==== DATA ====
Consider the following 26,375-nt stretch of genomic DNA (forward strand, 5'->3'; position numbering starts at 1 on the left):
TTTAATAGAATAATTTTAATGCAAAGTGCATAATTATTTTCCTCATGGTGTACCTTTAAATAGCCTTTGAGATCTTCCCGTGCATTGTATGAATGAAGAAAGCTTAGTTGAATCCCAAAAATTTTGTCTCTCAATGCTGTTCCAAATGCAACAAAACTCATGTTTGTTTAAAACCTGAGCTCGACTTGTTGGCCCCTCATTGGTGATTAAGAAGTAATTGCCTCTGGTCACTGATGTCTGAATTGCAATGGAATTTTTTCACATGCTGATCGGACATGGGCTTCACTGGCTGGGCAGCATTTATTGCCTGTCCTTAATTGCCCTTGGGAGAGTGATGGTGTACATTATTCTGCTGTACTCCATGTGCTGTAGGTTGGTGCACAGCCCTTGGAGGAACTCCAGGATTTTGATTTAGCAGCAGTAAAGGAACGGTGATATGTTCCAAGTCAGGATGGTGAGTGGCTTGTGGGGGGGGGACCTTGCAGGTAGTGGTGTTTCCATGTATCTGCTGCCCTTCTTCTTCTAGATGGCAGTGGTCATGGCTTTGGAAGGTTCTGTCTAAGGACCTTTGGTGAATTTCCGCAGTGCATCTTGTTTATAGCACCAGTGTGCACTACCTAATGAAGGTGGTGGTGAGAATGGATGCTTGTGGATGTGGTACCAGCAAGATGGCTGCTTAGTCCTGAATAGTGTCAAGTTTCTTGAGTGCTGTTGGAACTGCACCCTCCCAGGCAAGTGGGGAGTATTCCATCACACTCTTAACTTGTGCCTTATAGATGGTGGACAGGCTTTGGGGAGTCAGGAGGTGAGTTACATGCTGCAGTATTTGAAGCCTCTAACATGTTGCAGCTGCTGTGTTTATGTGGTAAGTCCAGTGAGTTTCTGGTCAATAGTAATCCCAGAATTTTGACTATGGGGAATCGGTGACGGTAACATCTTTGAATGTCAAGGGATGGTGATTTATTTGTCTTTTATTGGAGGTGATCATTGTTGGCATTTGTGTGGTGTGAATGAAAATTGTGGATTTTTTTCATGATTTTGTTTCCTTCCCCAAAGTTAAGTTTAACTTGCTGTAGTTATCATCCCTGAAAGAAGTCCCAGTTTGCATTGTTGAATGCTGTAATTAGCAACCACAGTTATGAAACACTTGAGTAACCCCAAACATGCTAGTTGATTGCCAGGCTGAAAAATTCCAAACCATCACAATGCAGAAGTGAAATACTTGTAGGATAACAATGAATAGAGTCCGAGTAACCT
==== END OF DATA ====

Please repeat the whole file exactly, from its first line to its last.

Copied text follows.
Consider the following 26,375-nt stretch of genomic DNA (forward strand, 5'->3'; position numbering starts at 1 on the left):
TTTAATAGAATAATTTTAATGCAAAGTGCATAATTATTTTCCTCATGGTGTACCTTTAAATAGCCTTTGAGATCTTCCCGTGCATTGTATGAATGAAGAAAGCTTAGTTGAATCCCAAAAATTTTGTCTCTCAATGCTGTTCCAAATGCAACAAAACTCATGTTTGTTTAAAACCTGAGCTCGACTTGTTGGCCCCTCATTGGTGATTAAGAAGTAATTGCCTCTGGTCACTGATGTCTGAATTGCAATGGAATTTTTTCACATGCTGATCGGACATGGGCTTCACTGGCTGGGCAGCATTTATTGCCTGTCCTTAATTGCCCTTGGGAGAGTGATGGTGTACATTATTCTGCTGTACTCCATGTGCTGTAGGTTGGTGCACAGCCCTTGGAGGAACTCCAGGATTTTGATTTAGCAGCAGTAAAGGAACGGTGATATGTTCCAAGTCAGGATGGTGAGTGGCTTGTGGGGGGGGGACCTTGCAGGTAGTGGTGTTTCCATGTATCTGCTGCCCTTCTTCTTCTAGATGGCAGTGGTCATGGCTTTGGAAGGTTCTGTCTAAGGACCTTTGGTGAATTTCCGCAGTGCATCTTGTTTATAGCACCAGTGTGCACTACCTAATGAAGGTGGTGGTGAGAATGGATGCTTGTGGATGTGGTACCAGCAAGATGGCTGCTTAGTCCTGAATAGTGTCAAGTTTCTTGAGTGCTGTTGGAACTGCACCCTCCCAGGCAAGTGGGGAGTATTCCATCACACTCTTAACTTGTGCCTTATAGATGGTGGACAGGCTTTGGGGAGTCAGGAGGTGAGTTACATGCTGCAGTATTTGAAGCCTCTAACATGTTGCAGCTGCTGTGTTTATGTGGTAAGTCCAGTGAGTTTCTGGTCAATAGTAATCCCAGAATTTTGACTATGGGGAATCGGTGACGGTAACATCTTTGAATGTCAAGGGATGGTGATTTATTTGTCTTTTATTGGAGGTGATCATTGTTGGCATTTGTGTGGTGTGAATGAAAATTGTGGATTTTTTTCATGATTTTGTTTCCTTCCCCAAAGTTAAGTTTAACTTGCTGTAGTTATCATCCCTGAAAGAAGTCCCAGTTTGCATTGTTGAATGCTGTAATTAGCAACCACAGTTATGAAACACTTGAGTAACCCCAAACATGCTAGTTGATTGCCAGGCTGAAAAATTCCAAACCATCACAATGCAGAAGTGAAATACTTGTAGGATAACAATGAATAGAGTCCGAGTAACCT